Message Security has been improved through the AuthorizationManager API and direct use of Spring AOP.

Should you run into trouble with making these changes, you can follow the opt out steps at the end of this section.

Ensure all messages have defined authorization rules

The now-deprecated message security support permits all messages by default. The new support has the stronger default of denying all messages.

To prepare for this, ensure that authorization rules exist are declared for every request.

For example, an application configuration like:

  • Java

  • Kotlin

  • Xml

@Override
protected void configureInbound(MessageSecurityMetadataSourceRegistry messages) {
    messages
        .simpDestMatchers("/user/queue/errors").permitAll()
        .simpDestMatchers("/admin/**").hasRole("ADMIN");
}
override fun configureInbound(messages: MessageSecurityMetadataSourceRegistry) {
    messages
        .simpDestMatchers("/user/queue/errors").permitAll()
        .simpDestMatchers("/admin/**").hasRole("ADMIN")
}
<websocket-message-broker>
    <intercept-message pattern="/user/queue/errors" access="permitAll"/>
    <intercept-message pattern="/admin/**" access="hasRole('ADMIN')"/>
</websocket-message-broker>

should change to:

  • Java

  • Kotlin

  • Xml

@Override
protected void configureInbound(MessageSecurityMetadataSourceRegistry messages) {
    messages
        .simpTypeMatchers(CONNECT, DISCONNECT, UNSUBSCRIBE).permitAll()
        .simpDestMatchers("/user/queue/errors").permitAll()
        .simpDestMatchers("/admin/**").hasRole("ADMIN")
        .anyMessage().denyAll();
}
override fun configureInbound(messages: MessageSecurityMetadataSourceRegistry) {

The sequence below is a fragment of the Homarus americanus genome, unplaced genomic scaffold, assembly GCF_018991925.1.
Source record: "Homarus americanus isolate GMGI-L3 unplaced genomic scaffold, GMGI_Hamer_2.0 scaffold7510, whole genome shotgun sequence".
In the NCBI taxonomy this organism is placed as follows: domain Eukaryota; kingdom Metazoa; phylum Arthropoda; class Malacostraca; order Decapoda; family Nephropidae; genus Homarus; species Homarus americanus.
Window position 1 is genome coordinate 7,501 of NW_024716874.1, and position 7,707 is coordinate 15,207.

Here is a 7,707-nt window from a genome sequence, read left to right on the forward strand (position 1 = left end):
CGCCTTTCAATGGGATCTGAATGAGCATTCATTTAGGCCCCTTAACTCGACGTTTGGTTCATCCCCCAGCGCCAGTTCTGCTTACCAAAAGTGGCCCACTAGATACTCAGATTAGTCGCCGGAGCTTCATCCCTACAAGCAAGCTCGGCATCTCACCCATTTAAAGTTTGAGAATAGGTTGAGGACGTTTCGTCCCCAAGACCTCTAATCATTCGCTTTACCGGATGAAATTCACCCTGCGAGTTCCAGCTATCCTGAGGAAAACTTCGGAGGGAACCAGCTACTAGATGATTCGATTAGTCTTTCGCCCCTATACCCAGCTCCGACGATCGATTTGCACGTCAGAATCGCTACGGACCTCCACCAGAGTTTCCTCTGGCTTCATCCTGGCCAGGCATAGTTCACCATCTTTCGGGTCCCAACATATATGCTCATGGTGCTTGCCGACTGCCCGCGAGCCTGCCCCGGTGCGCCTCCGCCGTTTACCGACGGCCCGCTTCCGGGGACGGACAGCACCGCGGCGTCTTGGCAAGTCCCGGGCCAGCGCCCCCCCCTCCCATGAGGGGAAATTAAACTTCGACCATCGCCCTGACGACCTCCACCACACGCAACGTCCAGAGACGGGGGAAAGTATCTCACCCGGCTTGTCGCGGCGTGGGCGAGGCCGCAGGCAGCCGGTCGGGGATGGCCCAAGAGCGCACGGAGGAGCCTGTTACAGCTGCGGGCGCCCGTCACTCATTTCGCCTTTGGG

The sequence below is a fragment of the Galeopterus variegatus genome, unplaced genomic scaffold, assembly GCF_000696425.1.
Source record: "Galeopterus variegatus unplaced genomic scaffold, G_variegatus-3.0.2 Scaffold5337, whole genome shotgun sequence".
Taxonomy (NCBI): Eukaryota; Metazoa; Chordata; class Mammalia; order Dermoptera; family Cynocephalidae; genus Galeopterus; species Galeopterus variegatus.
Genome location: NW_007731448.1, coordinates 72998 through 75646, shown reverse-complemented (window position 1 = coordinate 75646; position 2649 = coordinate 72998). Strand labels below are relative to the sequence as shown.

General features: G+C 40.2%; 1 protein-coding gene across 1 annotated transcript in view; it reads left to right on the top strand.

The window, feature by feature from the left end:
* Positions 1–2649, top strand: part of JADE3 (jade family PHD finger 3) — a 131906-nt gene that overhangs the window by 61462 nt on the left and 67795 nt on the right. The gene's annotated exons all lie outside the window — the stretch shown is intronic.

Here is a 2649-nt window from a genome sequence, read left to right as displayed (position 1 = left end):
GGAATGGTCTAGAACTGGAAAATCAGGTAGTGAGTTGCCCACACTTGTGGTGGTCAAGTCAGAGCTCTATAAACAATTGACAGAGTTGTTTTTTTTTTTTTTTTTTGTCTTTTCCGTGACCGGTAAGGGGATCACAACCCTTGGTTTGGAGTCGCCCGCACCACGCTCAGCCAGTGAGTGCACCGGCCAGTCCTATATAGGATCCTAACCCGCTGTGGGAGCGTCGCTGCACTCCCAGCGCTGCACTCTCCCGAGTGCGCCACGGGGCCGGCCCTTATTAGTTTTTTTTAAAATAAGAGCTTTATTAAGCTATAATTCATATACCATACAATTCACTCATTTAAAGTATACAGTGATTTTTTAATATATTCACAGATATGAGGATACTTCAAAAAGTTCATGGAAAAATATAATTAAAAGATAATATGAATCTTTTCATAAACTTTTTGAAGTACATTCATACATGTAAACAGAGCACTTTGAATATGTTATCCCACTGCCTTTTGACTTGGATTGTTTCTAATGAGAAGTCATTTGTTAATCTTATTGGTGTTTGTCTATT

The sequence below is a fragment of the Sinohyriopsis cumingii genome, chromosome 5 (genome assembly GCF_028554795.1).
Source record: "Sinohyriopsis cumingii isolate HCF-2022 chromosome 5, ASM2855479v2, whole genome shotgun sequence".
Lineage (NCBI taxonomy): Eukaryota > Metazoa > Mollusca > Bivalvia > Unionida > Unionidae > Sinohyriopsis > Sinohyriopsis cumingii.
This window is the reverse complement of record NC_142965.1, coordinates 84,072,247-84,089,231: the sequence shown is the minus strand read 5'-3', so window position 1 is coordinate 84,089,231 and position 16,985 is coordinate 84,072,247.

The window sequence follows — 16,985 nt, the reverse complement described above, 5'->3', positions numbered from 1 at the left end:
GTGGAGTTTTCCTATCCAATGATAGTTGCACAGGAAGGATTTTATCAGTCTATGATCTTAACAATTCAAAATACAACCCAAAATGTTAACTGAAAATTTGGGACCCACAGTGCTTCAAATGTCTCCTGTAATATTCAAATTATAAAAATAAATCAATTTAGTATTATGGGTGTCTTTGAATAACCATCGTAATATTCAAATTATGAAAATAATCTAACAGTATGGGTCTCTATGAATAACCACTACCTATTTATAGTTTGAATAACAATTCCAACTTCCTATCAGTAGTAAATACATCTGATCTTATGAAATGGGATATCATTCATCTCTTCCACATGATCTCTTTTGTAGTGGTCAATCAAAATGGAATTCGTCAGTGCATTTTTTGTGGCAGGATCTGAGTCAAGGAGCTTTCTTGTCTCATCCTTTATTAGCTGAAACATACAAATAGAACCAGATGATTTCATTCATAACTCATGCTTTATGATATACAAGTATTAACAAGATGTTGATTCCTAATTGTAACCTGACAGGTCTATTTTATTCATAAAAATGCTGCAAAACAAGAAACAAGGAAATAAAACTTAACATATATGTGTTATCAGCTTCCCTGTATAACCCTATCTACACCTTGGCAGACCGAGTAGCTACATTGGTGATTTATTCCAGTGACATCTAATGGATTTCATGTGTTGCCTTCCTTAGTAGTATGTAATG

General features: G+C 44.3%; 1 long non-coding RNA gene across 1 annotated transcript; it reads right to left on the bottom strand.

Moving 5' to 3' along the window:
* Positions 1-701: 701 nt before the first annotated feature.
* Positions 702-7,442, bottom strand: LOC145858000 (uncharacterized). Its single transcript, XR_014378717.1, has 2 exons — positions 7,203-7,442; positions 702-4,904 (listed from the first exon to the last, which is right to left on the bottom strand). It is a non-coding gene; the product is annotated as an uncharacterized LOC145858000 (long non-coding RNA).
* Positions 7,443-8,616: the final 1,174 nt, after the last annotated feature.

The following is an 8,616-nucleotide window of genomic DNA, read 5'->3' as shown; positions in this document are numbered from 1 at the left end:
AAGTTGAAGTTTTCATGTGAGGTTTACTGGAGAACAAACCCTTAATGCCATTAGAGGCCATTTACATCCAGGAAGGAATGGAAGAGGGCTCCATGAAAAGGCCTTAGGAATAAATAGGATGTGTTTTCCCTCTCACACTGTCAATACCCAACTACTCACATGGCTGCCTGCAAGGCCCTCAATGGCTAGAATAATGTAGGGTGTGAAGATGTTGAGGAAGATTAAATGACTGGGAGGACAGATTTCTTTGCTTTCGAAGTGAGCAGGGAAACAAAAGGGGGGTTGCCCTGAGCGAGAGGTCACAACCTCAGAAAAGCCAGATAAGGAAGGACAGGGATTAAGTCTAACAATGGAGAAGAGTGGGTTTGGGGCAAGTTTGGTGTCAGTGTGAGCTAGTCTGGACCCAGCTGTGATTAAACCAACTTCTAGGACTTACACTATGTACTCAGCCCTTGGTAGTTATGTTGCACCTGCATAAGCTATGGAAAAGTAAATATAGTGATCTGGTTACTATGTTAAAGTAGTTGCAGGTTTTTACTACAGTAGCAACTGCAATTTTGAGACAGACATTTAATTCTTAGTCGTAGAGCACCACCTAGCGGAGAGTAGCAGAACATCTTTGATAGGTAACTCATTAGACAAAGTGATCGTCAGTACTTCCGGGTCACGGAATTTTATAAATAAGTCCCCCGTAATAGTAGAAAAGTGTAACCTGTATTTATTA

messages
        .simpTypeMatchers(CONNECT, DISCONNECT, UNSUBSCRIBE).permitAll()
        .simpDestMatchers("/user/queue/errors").permitAll()
        .simpDestMatchers("/admin/**").hasRole("ADMIN")
        .anyMessage().denyAll()
}
<websocket-message-broker>
    <intercept-message type="CONNECT" access="permitAll"/>
    <intercept-message type="DISCONNECT" access="permitAll"/>
    <intercept-message type="UNSUBSCRIBE" access="permitAll"/>
    <intercept-message pattern="/user/queue/errors" access="permitAll"/>
    <intercept-message pattern="/admin/**" access="hasRole('ADMIN')"/>
    <intercept-message pattern="/**" access="denyAll"/>
</websocket-message-broker>

Add @EnableWebSocketSecurity

If you want to have CSRF disabled and you are using Java configuration, the migration steps are slightly different. Instead of using @EnableWebSocketSecurity, you will override the appropriate methods in WebSocketMessageBrokerConfigurer yourself. Please see the reference manual for details about this step.

If you are using Java Configuration, add @EnableWebSocketSecurity to your application.

For example, you can add it to your websocket security configuration class, like so:

  • Java

  • Kotlin